The fact that C16 exists at the moment creates a legitimate expectation (in judicial review terms) so that until it is suspended taxpayers who satisfy it's conditions can rely upon it.

I have no objection to HMRC transferring a concession into statute, in fact HMRC starting to do this as a policy matter with ITEPA long before the Wilkinson decision.

My objection is that to avoid having to police an anti-avoidance measure HMRC has chosen to set an arbitrary ludicrous low limit, so they don't have to bother, but force small businesses into the arms of the liquidator.

A suggestion was made that the CCAB should make representations - how do we engineer this?  I'm all for it.

In addition, someone above said that it had not yet been debated before parliament?  It will not be debated before Parliament because the new legislation is not included in Finance Bill 2012 but by statutory instrument, a process parliament approved for this purpose (legislating ESCs) some years ago.  You need to persuade an MP to object to the SI laid before parliament which is difficult to achieve.  Worth a try, certainly.

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Repayment of share capital

To Paul Scholes - I agree with Paul Soper on the distribution point. A repayment of share capital, even under ESC C16, is not a distribution. How can the repayment of a non-distributable reserve be a distribution?!

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CCAB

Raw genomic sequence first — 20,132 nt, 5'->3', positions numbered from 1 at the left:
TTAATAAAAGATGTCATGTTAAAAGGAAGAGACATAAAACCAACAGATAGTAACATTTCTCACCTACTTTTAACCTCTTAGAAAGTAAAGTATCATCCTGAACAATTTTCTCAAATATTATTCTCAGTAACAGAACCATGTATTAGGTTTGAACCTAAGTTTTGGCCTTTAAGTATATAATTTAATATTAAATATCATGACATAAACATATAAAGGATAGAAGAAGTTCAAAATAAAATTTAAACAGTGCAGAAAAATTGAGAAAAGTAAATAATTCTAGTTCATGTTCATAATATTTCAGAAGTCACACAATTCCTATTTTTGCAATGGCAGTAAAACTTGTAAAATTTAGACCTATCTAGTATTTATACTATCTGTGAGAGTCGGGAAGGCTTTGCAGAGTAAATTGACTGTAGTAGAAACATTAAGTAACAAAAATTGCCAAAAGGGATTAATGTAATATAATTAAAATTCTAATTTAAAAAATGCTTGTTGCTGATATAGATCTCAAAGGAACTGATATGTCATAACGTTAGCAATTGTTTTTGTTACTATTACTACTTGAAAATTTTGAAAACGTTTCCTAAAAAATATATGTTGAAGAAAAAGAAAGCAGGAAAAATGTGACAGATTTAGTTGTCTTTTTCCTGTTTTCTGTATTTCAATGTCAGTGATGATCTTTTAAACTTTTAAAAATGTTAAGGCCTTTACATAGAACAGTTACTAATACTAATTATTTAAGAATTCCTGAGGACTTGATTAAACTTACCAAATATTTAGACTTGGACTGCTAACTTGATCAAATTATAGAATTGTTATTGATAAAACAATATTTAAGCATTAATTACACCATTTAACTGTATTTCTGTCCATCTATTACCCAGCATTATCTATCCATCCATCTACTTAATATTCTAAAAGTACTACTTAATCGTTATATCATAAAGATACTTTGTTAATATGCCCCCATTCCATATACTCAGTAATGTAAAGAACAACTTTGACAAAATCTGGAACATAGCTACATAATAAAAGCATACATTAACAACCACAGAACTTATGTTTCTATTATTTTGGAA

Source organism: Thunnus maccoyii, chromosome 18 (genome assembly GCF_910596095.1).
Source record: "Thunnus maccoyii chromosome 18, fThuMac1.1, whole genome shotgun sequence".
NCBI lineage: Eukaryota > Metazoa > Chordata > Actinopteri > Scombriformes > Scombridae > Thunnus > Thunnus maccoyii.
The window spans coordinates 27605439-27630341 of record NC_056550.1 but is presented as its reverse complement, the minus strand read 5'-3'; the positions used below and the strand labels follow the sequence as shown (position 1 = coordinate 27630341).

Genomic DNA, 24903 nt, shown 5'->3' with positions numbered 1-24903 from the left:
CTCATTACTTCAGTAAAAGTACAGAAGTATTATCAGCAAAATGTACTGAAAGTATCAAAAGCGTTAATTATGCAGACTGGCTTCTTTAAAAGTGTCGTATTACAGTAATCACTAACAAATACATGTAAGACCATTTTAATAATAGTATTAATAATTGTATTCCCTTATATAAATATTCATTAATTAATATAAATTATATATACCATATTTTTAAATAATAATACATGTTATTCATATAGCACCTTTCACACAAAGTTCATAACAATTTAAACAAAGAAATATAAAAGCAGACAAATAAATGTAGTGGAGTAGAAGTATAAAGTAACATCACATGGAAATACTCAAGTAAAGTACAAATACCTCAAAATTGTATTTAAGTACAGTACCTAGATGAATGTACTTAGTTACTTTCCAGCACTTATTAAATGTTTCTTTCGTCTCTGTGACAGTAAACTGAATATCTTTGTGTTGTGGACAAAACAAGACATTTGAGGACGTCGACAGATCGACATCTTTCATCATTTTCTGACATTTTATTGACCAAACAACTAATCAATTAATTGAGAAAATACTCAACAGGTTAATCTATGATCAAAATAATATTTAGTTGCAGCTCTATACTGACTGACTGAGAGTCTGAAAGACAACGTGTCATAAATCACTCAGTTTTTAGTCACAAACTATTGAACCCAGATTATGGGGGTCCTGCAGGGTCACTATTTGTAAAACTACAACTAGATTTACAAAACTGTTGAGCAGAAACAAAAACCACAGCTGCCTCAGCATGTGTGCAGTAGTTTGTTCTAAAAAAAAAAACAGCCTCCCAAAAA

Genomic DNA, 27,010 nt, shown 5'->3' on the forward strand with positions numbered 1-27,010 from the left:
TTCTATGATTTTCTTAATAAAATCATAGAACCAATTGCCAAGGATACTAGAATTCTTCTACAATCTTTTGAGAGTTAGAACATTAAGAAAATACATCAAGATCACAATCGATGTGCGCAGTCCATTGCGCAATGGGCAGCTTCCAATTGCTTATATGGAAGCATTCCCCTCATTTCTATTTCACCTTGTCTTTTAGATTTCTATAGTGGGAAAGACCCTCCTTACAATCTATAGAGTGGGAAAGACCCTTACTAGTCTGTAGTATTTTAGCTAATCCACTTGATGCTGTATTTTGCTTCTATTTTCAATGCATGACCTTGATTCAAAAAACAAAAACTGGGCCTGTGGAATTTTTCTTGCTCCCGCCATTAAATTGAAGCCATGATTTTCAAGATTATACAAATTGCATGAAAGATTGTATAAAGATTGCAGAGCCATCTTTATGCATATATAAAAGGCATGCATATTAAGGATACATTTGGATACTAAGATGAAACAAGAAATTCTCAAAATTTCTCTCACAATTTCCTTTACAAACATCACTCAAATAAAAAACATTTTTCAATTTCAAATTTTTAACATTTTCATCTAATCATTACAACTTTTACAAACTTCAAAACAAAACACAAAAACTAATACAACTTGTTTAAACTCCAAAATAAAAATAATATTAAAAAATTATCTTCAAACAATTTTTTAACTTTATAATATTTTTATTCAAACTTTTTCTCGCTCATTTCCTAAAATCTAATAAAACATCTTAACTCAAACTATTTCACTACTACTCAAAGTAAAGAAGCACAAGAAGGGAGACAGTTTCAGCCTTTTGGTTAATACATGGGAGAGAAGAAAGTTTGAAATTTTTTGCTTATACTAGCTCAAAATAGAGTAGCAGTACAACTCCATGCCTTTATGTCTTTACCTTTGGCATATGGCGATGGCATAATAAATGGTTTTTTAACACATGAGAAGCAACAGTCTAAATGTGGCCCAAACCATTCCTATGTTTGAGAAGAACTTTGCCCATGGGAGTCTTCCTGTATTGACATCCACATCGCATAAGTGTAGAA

Am I missing something but surely this is a matter for urgent joint representation by the CCAB bodies to Govt/HMRC on the basis that this proposal is clearly at odds with "rewarding" small business owners who have a "can do" approach and who then contribute significant funds to the economy over many years via all the other taxes that are paid by them and then will most likely reinvest their hard-earned pay-offs into other tax-generating areas by providing income streams to businesses who then pay taxes etc.  The limit should be at least £100k - £25k is a nonsense.  Do the CCAB have a "can do" mentality?

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Economy with the truth or a waste of time ...OR ...

HMRC's Press Release claims that the effect of the measure will have a "negligible impact on [tax] receipts".

 

If this is the case then why does ESC16 need changing along the proposed lines?   What a waste of Parliamentary time!

 

OR just maybe there's a hidden agenda - to drum up business for professional liquidation firms - as distributions via this costly route will not be subject to the proposed £25,000 limit. 

 

OR maybe there's an undercurrent of evil within the Civil Service that likes to impose more costs or burdens on small businssses?  This undercurrent is presumably out of control, otherwise nonesense like this would have been nipped in the bud months ago.

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review of ESCs

DMGbus wrote:

If this is the case then why does ESC16 need changing along the proposed lines?   What a waste of Parliamentary time!

As pointed out by George above, HMRC are reviewing all ESCs - refer to Wilkinson case 2005.

 

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ESC 16

The real point being the rip off fees liquidators charge for straight forward work !

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Only 28?

So far, only 28 signatures and precious little sign of any "movement" on this or other fora to challenge the proposal.  I really can't believe how little interest there has been.  This will affect thousands of the smallest businesses and yet the accountancy profession doesn't seem to care.  Perhaps those occasional posters who come on these fora and acuse the accountancy profession of lack of action were right after all!  Don't we care about our clients at all, or are we just wanting to use them as cash cows?